Philosophy of Free Software
Born in an era of increasing social freedom but increasing political and corporate conservatism, Free Software didn’t begin as a rebellion against an entrenched proprietary majority, but more as a jolt of surprise that earlier attitudes of open collaboration were disappearing. Academic experimentation gave way to the “Big Business” of software, and to economic motivations to lock down legal ownership. Until the 1970’s, the United States considered software as a “utilitarian good” and granted it no copyright protection. Free Software and proprietary software grew more-or-less at the same time, in response to new ideas of software as a creative work, due the same treatment as other forms of property.
Free Software has always been firmly planted in the ideals of freedom, liberty, equality, and a society of individuals working toward a common good. These concepts are steeped in a heritage stretching back centuries, including Socrates, Plato, Scotus, John Locke, Thomas Paine, Thomas Hill Green, and numerous others. This talk explores the philosophical roots of Free Software, for a deeper understanding of the movement today.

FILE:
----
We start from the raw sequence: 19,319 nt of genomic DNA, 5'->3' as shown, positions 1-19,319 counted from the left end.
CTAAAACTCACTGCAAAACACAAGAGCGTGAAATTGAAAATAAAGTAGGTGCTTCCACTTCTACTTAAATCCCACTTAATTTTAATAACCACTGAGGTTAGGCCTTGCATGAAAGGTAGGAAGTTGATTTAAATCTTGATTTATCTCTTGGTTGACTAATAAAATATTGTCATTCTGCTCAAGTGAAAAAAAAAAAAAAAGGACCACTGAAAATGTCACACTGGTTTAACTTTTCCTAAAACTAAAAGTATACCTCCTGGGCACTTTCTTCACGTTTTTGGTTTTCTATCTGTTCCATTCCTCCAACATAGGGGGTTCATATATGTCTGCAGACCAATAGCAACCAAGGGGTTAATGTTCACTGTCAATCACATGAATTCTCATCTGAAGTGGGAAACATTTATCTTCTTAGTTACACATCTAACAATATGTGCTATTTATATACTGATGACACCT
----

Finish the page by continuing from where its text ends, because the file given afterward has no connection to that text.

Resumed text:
Allison Randal, HP and OSI
Allison is a software developer and open source strategist. She is president of the Open Source Initiative, board member at the Perl Foundation, and co-founder of the FLOSS Foundations group for open source leaders. She previously served as president of the Perl Foundation, chief architect of the Parrot virtual machine and chairman of the Board at the Parrot Foundation, board member at the Python Software Foundation, Open Source Evangelist and OSCON Conference Chair at O’Reilly Media, and Technical Architect of Ubuntu and Open Source Advisor at Canonical. She collaborates in the Debian, Ubuntu, Python, Perl, and OpenStack projects, and currently works on open source strategy at Hewlett Packard.